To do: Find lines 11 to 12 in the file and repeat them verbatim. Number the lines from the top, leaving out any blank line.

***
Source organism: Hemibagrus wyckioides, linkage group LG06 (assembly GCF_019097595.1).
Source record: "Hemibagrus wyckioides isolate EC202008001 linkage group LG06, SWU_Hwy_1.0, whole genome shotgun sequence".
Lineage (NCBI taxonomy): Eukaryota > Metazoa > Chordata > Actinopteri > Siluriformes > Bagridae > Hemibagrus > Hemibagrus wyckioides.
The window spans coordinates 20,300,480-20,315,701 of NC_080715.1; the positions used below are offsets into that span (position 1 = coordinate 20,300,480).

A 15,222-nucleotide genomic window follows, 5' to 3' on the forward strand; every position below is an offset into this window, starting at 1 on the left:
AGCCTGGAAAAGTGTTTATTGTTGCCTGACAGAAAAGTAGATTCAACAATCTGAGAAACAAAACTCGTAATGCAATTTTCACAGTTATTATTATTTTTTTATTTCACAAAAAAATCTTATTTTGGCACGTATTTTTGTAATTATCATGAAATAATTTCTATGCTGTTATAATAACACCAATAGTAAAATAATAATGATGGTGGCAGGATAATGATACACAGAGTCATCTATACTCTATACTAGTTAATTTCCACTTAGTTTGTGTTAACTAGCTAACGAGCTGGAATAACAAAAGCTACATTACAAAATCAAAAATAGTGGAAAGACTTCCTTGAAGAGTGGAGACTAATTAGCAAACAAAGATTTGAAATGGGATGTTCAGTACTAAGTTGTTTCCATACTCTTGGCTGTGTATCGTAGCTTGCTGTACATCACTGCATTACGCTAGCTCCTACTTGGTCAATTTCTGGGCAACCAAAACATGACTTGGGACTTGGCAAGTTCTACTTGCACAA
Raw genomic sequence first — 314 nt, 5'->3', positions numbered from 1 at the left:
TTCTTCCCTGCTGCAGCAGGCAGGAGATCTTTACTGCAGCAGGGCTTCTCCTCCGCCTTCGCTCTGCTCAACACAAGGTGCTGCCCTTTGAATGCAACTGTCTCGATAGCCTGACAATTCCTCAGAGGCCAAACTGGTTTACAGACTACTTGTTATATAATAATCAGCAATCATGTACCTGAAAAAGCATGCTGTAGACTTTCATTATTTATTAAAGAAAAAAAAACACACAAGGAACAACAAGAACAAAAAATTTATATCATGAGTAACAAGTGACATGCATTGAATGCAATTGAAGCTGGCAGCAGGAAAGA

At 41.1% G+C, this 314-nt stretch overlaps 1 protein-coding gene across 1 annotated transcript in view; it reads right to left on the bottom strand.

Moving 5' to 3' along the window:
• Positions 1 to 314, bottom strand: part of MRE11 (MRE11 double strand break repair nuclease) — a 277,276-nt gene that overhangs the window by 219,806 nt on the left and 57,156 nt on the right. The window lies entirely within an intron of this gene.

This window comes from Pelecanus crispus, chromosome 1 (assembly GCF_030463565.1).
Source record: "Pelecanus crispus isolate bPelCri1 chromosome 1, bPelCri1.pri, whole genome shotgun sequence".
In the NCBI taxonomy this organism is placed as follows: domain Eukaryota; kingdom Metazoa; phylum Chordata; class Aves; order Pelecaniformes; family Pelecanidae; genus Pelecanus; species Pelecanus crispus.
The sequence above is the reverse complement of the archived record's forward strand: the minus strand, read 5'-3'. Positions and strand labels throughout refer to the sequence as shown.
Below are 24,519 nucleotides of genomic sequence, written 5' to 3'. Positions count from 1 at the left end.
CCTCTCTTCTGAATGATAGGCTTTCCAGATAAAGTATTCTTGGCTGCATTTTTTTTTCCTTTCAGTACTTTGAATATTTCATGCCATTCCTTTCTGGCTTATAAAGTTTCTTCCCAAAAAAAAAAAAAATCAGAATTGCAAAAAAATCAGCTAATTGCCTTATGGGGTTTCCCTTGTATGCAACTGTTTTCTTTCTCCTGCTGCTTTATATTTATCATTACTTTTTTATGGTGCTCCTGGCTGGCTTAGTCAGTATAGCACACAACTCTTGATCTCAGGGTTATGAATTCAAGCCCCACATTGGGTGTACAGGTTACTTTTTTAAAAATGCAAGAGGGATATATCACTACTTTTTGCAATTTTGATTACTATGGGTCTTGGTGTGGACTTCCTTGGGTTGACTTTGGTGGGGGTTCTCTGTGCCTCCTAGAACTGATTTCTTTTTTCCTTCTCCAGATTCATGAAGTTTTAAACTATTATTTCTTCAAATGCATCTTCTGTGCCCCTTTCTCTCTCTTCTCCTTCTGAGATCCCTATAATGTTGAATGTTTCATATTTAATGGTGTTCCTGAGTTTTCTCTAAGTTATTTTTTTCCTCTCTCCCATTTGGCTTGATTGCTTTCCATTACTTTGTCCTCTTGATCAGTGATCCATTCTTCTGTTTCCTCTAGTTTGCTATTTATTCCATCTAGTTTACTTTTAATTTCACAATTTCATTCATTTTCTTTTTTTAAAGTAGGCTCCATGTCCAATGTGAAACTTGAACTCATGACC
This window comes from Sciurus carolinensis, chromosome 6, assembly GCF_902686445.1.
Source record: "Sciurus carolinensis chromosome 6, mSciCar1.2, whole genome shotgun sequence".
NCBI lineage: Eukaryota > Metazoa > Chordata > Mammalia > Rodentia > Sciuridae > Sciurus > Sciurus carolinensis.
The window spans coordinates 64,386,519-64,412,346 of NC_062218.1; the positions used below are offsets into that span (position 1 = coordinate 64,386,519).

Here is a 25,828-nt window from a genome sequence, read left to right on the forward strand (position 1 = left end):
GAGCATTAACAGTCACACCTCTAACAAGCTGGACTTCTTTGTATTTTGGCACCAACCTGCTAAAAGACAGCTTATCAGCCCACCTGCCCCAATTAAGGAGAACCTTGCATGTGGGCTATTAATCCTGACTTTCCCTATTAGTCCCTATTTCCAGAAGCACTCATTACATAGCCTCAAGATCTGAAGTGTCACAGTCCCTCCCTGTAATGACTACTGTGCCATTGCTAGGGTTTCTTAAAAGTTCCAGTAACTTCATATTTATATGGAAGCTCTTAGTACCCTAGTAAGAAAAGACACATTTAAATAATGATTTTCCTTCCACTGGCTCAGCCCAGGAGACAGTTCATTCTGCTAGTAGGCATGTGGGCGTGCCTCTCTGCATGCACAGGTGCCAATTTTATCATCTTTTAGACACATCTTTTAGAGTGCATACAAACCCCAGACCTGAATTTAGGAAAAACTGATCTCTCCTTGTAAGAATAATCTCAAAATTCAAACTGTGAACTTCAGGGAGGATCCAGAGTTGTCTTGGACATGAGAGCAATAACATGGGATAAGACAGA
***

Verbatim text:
• Positions 1 to 314, bottom strand: part of MRE11 (MRE11 double strand break repair nuclease) — a 277,276-nt gene that overhangs the window by 219,806 nt on the left and 57,156 nt on the right. The window lies entirely within an intron of this gene.

This window comes from Pelecanus crispus, chromosome 1 (assembly GCF_030463565.1).